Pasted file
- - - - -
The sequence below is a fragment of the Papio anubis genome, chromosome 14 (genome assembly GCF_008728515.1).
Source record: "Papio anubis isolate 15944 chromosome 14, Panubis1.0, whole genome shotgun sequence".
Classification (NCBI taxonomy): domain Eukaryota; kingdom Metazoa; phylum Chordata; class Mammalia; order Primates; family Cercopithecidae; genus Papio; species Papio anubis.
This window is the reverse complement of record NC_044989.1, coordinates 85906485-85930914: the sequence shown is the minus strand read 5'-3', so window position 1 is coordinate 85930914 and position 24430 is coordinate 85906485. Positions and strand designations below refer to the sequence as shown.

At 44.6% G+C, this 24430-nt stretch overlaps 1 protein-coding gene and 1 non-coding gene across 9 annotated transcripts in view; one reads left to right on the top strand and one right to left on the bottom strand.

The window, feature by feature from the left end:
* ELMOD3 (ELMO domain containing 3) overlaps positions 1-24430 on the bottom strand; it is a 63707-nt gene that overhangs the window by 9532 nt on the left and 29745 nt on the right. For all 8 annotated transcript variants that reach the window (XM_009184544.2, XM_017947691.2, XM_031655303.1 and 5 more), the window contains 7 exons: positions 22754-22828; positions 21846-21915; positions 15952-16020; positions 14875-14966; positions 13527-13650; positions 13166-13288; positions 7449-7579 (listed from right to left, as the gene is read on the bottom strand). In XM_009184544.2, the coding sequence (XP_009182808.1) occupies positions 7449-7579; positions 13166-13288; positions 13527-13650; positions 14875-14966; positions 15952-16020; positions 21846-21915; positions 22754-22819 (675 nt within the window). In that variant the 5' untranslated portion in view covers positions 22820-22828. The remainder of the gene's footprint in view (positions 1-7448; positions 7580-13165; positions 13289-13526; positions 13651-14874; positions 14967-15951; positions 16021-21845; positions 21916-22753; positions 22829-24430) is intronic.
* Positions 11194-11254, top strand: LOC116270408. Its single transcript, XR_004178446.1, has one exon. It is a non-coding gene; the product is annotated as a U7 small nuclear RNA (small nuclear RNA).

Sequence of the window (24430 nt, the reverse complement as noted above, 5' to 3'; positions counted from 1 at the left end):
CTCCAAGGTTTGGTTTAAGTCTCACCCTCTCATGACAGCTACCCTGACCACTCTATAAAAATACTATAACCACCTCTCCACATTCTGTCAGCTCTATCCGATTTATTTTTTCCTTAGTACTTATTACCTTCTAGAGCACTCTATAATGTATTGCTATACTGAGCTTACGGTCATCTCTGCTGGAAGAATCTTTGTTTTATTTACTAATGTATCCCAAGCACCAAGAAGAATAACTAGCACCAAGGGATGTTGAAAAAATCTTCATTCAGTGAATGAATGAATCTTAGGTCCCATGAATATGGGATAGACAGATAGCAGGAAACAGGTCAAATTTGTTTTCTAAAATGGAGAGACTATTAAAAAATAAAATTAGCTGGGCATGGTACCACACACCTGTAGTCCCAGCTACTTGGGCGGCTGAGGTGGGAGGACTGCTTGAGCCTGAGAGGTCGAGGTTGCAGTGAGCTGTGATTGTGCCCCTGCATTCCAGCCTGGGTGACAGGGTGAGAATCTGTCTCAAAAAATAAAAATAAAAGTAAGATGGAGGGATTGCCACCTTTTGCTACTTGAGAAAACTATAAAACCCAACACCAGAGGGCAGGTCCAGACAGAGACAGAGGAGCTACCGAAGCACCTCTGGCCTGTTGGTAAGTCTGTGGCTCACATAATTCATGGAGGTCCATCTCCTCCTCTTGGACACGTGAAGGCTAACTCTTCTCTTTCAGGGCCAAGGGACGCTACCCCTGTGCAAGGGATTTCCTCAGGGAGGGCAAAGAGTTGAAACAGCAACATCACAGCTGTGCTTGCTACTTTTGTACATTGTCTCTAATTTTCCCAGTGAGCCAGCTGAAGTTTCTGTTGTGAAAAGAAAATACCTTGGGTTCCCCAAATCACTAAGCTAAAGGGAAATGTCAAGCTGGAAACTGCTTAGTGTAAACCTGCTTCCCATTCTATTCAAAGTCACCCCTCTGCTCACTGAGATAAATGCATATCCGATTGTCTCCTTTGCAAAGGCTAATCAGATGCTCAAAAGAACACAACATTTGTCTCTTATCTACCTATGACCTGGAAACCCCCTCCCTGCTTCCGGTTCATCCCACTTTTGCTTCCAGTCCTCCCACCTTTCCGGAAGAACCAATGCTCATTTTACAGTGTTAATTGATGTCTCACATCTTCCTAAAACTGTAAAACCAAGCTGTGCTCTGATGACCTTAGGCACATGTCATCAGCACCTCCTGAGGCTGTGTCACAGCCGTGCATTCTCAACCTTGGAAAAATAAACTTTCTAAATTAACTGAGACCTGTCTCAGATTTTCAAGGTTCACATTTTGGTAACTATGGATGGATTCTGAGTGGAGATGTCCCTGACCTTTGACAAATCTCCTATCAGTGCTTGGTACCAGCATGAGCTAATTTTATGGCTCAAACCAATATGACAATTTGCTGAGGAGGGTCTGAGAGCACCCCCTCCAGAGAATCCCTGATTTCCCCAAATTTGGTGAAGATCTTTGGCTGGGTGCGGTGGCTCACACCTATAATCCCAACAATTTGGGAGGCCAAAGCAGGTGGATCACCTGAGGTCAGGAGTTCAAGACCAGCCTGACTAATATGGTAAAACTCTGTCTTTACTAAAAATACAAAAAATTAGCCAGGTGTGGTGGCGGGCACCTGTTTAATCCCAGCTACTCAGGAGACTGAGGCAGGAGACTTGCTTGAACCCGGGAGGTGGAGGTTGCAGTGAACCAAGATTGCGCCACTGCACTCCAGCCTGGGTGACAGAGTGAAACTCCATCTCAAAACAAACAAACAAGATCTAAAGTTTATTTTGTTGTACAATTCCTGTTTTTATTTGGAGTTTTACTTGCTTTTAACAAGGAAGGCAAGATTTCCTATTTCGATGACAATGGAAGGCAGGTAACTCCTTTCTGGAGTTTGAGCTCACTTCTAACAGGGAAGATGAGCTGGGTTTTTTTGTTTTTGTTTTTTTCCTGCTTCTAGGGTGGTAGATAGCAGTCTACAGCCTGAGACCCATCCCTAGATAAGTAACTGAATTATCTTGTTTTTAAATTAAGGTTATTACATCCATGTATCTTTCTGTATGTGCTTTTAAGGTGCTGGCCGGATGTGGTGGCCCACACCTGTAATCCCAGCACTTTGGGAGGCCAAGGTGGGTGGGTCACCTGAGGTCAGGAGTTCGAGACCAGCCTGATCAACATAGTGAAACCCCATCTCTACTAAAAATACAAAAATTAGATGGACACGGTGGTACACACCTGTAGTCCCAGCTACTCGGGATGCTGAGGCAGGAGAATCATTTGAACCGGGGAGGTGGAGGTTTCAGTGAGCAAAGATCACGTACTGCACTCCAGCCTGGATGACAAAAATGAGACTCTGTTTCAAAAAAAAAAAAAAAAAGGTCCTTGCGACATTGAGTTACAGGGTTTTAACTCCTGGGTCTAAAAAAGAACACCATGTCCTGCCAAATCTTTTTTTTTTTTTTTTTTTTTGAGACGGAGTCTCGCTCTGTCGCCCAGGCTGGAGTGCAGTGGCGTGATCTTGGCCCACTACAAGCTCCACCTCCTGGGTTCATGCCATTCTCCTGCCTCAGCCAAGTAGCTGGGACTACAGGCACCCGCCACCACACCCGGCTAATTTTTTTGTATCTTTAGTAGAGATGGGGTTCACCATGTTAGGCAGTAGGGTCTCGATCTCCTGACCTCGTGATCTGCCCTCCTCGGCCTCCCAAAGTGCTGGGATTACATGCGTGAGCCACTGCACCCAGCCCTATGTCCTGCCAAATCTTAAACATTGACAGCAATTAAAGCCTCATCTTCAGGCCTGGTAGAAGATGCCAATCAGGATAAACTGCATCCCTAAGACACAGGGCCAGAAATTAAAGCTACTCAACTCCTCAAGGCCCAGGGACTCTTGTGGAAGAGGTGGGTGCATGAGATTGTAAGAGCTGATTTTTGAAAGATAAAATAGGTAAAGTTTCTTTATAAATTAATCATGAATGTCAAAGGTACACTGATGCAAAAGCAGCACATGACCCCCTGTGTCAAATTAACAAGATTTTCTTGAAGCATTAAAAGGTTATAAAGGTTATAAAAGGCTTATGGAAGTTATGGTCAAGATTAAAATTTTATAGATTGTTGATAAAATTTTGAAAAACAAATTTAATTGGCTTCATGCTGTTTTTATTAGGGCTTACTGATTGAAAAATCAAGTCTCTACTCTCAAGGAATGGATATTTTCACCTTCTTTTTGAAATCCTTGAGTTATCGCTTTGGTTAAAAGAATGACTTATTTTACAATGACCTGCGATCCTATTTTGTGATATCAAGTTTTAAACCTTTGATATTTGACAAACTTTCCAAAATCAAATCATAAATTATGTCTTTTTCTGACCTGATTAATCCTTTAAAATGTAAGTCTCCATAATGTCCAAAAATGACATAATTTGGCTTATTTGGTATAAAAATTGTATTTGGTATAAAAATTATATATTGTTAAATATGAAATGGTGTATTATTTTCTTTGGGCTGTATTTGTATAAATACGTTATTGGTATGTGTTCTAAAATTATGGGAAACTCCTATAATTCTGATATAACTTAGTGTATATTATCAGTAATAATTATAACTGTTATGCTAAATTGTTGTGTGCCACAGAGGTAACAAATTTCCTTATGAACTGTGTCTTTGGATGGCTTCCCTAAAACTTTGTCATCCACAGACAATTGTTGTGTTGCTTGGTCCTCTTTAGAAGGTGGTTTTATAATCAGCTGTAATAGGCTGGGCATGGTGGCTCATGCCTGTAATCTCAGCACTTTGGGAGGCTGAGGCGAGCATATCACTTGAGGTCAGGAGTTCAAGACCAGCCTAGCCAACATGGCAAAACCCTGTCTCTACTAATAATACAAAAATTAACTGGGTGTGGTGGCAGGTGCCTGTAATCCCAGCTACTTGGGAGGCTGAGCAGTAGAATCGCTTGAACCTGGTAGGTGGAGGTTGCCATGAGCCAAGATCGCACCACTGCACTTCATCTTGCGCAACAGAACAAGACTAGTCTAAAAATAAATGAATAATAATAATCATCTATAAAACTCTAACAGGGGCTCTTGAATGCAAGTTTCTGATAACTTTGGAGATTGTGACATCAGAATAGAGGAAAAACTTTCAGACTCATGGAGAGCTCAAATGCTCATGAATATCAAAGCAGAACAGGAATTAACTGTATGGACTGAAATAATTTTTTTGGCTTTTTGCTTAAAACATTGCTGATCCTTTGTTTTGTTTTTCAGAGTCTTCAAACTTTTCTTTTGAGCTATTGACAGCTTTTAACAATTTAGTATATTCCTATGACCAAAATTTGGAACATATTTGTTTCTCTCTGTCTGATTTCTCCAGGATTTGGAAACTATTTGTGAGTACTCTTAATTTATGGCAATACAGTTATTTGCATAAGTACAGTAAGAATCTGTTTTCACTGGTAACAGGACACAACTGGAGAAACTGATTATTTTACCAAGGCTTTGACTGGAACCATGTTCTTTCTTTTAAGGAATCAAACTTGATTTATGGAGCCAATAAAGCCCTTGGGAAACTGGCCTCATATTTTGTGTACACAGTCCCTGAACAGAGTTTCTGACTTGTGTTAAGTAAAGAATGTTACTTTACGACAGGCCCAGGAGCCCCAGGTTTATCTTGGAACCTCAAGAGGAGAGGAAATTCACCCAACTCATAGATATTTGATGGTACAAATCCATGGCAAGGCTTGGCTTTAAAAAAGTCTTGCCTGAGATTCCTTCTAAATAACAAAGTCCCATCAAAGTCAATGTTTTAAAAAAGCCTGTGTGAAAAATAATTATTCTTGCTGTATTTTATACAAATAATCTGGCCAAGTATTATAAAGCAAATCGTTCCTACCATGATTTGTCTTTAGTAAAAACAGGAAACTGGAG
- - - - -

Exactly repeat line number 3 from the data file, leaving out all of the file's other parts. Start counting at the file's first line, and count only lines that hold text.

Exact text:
Classification (NCBI taxonomy): domain Eukaryota; kingdom Metazoa; phylum Chordata; class Mammalia; order Primates; family Cercopithecidae; genus Papio; species Papio anubis.